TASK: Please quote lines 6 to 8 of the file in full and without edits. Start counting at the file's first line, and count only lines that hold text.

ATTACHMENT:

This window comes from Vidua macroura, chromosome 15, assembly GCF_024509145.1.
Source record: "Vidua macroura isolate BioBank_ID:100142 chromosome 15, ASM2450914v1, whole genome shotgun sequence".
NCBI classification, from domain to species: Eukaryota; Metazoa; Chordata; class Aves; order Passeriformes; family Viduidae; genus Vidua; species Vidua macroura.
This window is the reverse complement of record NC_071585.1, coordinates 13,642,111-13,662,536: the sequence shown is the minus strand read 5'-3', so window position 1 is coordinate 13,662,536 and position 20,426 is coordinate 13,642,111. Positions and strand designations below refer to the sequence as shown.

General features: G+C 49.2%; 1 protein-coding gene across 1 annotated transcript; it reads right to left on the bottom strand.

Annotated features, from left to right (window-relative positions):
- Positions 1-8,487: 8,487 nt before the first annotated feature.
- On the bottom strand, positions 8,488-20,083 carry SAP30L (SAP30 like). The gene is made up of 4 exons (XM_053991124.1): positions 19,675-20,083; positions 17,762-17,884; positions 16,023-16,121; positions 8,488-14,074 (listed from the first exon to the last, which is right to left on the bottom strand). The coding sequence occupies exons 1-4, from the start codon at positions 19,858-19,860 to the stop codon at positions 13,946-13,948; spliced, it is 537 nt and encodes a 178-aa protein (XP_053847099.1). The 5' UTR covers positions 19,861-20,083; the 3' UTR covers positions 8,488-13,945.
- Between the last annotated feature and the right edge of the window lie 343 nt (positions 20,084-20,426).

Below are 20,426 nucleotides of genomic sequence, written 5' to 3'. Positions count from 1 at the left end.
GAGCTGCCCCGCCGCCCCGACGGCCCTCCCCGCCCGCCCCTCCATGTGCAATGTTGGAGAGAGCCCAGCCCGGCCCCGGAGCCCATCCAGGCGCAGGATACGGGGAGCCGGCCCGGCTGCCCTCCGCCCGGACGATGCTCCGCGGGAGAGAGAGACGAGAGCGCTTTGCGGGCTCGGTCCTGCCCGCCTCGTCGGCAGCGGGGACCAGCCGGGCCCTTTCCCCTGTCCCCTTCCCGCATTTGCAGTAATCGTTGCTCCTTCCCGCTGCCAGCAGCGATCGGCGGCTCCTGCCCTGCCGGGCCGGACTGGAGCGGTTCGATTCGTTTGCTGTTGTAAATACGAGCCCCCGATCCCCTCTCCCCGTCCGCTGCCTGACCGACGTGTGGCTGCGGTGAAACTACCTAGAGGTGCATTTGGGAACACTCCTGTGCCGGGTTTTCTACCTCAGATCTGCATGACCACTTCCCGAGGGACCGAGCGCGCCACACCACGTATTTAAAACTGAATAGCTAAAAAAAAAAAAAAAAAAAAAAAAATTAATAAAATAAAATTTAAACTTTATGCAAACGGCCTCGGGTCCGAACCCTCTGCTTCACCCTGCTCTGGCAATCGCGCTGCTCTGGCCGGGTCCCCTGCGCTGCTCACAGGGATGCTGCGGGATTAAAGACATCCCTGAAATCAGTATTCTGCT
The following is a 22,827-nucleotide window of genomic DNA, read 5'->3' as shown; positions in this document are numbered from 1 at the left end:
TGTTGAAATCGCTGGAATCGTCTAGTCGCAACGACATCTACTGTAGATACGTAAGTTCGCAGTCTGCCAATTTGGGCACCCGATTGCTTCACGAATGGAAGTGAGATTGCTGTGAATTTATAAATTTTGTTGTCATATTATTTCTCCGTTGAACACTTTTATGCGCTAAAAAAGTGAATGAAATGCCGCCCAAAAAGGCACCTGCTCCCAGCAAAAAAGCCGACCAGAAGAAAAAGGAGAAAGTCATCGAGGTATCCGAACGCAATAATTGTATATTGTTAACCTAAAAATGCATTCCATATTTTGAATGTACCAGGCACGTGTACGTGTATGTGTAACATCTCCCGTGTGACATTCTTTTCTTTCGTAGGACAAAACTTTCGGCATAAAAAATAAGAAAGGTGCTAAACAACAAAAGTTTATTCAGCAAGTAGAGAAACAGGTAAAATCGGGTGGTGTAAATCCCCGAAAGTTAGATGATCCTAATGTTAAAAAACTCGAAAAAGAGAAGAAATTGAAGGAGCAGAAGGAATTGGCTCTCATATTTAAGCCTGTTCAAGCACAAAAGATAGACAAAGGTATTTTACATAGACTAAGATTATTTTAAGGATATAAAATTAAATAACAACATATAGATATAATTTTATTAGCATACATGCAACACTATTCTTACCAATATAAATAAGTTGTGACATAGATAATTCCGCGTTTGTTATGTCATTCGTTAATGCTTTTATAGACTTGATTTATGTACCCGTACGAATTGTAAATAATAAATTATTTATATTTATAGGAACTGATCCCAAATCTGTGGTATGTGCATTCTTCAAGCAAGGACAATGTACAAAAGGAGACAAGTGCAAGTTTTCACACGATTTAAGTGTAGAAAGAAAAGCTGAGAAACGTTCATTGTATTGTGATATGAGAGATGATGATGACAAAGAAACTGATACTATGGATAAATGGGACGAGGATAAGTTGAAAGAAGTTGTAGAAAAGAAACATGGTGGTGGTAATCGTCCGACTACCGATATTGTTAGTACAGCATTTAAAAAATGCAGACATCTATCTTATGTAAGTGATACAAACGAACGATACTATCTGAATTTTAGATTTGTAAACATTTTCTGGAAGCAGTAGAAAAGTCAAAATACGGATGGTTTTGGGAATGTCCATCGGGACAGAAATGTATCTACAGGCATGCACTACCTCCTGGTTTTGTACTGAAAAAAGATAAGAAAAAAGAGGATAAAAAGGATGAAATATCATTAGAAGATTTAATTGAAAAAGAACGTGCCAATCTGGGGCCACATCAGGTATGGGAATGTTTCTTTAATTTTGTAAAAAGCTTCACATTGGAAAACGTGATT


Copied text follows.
Annotated features, from left to right (window-relative positions):
- Positions 1-8,487: 8,487 nt before the first annotated feature.
- On the bottom strand, positions 8,488-20,083 carry SAP30L (SAP30 like). The gene is made up of 4 exons (XM_053991124.1): positions 19,675-20,083; positions 17,762-17,884; positions 16,023-16,121; positions 8,488-14,074 (listed from the first exon to the last, which is right to left on the bottom strand). The coding sequence occupies exons 1-4, from the start codon at positions 19,858-19,860 to the stop codon at positions 13,946-13,948; spliced, it is 537 nt and encodes a 178-aa protein (XP_053847099.1). The 5' UTR covers positions 19,861-20,083; the 3' UTR covers positions 8,488-13,945.